Stephen Adly Guirgis: At the Ojai Playwrights Conference
Each summer for more than a decade, a select group of playwrights from across the country has converged on the idyllic town of Ojai, north of Los Angeles, to escape the distractions of their everyday lives and write. So, for a week, guests at the Ojai Playwrights Conference write, rewrite and write some more alongside others there to write, rewrite and write some more.
Now in its 12th year, the conference offers playwrights a nurturing environment to develop and hone their works-in-progress before presenting readings to the public.
This year's event includes new plays by Stephen Belber, Bill Cain, Leslie Carrara-Rudolph, Frances Ya-Chu Cowhig, Stephen Adly Guirgis, David Wiener, Lisa Kron and Jeanine Tesori, as well as two symposiums, featuring Kron, Charlayne Woodard, Steve Connell, Sekou (tha Misfit), Mozhan Marno and Carrara-Rudolph. A full schedule is here.
Culture Monster asked Guirgis, playwright, actor and co-artistic director of LAByrinth Theater Company in New York, to give us a behind-the-scenes look at the conference. Here's the first of his posts.
I have already fallen head over heels for the brilliant, hot and award-winning playwright Lisa Kron -- and the fact that she is a lesbian only means I'll have to work a little harder to figure out a way to turn myself into a gay woman. Lisa and I were on the same flight from New York, and we had fish tacos at the Neptune's Nest in Malibu, overlooking the ocean, on our way up to Ojai.
Somewhere between passing me the hot sauce and sharing some gossip about a couple of big-name theater people back home who are apparently making "the beast with two backs" behind the backs of their respective spouses, I fell in love with her. Kron (pictured) is just so cute and brainy and witty. I can't wait to see her symposium with the equally hot, brainy, quick-witted Jeanine Tesori on Tuesday.
The truth is that everybody here is pretty brilliant and hot. Every guy up here who didn't fall in love with a lesbian seems to be not so secretly smitten with another amazing playwright -- Frances Ya-Chu. She's barely 26, and her boyfriend would be wise to bring a Louisville Slugger and some mace when he gets up here.
For those of you who only have eyes for bald-headed Jesuit priests with black belts in karate, there's the unique and profound Father Bill Cain. Bill's play destroyed everybody in the room when we read it the other day.
And just when the mood seemed irretrievably somber and reflective, along came Emmy-nominated Leslie Carrara-Rudolph to make us laugh and laugh some more with a sneak peek of her one-woman musical journey with puppets. Leslie is like Robin Williams on crack -- but with puppets.
The only thing more amazing than Leslie and her puppets is the food up here and the generosity of our host, Helene Gordon. Here at her 60-acre estate, complete with Olympic-size swimming pool, hot tub, tennis courts and an always-full fridge and bar, it's like "Lifestyles of the Rich and Famous" for playwrights and interns.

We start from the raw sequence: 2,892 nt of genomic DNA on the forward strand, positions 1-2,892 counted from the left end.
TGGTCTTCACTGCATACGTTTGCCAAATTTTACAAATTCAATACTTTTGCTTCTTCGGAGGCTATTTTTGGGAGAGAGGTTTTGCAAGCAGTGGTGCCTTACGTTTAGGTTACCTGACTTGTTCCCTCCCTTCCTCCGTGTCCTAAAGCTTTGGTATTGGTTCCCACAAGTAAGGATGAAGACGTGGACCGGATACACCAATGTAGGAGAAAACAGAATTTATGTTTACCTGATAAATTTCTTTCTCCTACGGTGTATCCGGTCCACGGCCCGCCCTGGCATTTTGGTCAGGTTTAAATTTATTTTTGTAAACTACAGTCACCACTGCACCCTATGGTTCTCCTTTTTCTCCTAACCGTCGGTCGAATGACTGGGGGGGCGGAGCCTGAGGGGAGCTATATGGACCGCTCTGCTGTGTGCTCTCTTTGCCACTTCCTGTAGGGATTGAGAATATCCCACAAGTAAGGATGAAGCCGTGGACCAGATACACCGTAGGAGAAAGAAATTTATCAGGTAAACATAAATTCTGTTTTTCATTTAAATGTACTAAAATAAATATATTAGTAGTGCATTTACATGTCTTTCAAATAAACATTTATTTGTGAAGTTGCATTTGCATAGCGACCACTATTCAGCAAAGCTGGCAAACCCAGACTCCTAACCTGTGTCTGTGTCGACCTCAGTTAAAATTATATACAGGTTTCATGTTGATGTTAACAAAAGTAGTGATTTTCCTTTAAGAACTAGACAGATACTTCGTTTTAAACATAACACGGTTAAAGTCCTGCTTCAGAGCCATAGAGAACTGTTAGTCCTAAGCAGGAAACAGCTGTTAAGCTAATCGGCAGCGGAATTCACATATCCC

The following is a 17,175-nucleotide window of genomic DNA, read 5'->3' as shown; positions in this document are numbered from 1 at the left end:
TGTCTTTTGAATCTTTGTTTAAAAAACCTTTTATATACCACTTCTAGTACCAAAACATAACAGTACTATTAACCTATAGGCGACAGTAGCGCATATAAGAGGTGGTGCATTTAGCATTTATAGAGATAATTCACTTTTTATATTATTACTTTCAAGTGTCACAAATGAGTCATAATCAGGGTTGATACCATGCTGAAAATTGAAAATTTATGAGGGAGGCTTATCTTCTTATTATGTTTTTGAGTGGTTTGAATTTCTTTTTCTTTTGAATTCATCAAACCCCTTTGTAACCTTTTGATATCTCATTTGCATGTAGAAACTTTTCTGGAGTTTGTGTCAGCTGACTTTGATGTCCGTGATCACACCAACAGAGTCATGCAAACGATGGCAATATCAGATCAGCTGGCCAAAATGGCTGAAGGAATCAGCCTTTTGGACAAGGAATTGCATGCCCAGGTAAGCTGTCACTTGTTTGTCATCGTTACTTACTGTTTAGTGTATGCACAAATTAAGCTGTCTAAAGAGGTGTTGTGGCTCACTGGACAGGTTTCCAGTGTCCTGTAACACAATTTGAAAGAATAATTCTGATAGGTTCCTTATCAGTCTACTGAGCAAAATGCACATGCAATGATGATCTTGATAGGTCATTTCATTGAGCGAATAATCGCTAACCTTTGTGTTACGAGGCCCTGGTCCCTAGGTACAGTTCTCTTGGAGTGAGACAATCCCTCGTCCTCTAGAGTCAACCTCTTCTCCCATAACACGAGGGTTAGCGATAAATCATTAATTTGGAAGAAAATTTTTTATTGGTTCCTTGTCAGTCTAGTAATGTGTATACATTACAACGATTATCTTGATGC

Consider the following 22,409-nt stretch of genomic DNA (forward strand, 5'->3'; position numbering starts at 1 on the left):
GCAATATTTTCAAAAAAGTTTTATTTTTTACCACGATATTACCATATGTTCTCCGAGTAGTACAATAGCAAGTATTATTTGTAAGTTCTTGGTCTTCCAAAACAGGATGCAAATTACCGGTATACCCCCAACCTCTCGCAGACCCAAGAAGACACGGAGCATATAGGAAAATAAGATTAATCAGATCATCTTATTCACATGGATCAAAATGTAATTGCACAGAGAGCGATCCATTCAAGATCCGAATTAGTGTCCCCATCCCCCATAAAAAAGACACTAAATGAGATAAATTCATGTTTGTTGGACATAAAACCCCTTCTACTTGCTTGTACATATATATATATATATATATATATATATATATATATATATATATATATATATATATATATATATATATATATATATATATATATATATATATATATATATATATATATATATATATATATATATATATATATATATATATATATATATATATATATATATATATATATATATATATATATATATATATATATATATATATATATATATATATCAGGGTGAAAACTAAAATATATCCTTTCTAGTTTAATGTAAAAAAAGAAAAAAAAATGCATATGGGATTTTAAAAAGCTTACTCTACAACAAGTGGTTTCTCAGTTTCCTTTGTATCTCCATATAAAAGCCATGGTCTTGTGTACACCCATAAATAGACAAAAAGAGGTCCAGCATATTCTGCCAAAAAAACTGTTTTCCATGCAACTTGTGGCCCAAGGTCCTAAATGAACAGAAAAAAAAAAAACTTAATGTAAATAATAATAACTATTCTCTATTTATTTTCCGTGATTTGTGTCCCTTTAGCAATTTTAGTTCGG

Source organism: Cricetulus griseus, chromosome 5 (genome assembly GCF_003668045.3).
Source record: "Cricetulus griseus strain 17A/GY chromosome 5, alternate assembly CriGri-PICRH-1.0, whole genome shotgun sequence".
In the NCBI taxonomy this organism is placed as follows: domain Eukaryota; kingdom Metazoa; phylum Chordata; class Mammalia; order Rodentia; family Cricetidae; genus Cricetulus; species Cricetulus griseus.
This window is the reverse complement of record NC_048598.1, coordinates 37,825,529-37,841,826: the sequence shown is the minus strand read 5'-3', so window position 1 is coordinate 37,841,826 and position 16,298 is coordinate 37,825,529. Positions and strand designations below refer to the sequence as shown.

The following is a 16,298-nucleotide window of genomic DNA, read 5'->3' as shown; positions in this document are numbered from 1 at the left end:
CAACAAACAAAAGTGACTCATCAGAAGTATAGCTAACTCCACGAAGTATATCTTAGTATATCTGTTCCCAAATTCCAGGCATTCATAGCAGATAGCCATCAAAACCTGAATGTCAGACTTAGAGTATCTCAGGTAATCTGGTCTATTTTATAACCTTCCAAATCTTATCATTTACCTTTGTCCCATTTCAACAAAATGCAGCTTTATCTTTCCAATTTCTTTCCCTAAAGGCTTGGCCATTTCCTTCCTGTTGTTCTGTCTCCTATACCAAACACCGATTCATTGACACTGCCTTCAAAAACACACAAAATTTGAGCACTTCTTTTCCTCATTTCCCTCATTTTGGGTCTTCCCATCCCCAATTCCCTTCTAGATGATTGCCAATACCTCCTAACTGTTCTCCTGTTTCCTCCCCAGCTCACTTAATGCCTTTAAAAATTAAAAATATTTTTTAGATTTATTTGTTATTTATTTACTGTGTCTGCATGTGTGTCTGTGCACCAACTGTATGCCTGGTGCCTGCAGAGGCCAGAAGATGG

Helene's neighbor and my friend, veteran TV writer and show-runner Dave Hackel, offered to house me at his place. But I begged to stay at Helene's. In fact, she may find me still hidden here come New Year's. This place rocks, and I'll slug it out on her grounds with the bears, coyotes and rattlesnakes if need be.
Ojai Artistic Director Bob Egan knows of my plan. He's agreed to give me a tent and a lantern if I finish a second draft of my play by Wednesday ...
More first days
We read his really excellent new play "Dusk Rings a Bell," and I got to play the lead opposite my new lesbian crush, Lisa Kron. It was a lot of fun. It's a weird thing with playwrights: Sometimes we can be kind of competitive with one another, but honestly, when it comes to the folks who I think are among the very best -- like Belber -- I feel no sense of competition but rather relief and gratitude that they exist. Steve's a guy who could be making barrels of loot by working exclusively in film and television, and yet he stays true to his heart and continues to contribute top-quality work to the theater year after year. And he's a real gentleman -- but with a devil's glint in his eye and a rapier wit if you look and listen closely. I'm real glad he's here.
Then there's David Weiner and his new play "Extraordinary Chambers." Dave's been sidled with the tag "talented emerging writer," but the truth is, the guy has already emerged! Not only that, but he has me writing more and working harder than I'd maybe like to up here, 'cuz the guy never stops working! He's always writing, or talking with his dramaturg, or taking notes, or writing some more, or pacing around in deep thought like some kind of Hoboken Einstein. The guy makes me feel guilty, and because of it, I've been able to accomplish a lot up already. I don't go to sleep until I see that Dave's light is out, and even then, I'm not convinced that he's not under the covers with a flashlight rewriting Act 1 one more time. Fortunately, he's a super-cool brother with a great sense of humor and a big, generous heart; otherwise, me and Belber would have had to spike his green tea to get him to slow down and stop making us look bad.
And on the subject of looking bad, I gotta say that so far the interns are putting us all to shame in the partying department. These guys and girls -- many from Kenyon College in Ohio -- really know how to kick it old school: Work all day and party all night. But, yo, Interns: Watch your backs! Us old heads are about to make a comeback! You guys are generation next, but we still got a few nights of mayhem left in us. These people are professionals, so watch and learn. Watch and learn...
-- Stephen Adly Guirgis
Top photo: Stephen Adly Guirgis. Credit: courtesy of Guirgis
Middle photo: Lisa Kron, appearing in her play "Well" in 2006. Credit: Ari Mintz / Newsday
Bottom photo: Stephen Belber. Credit: Carolyn Cole / Los Angeles Times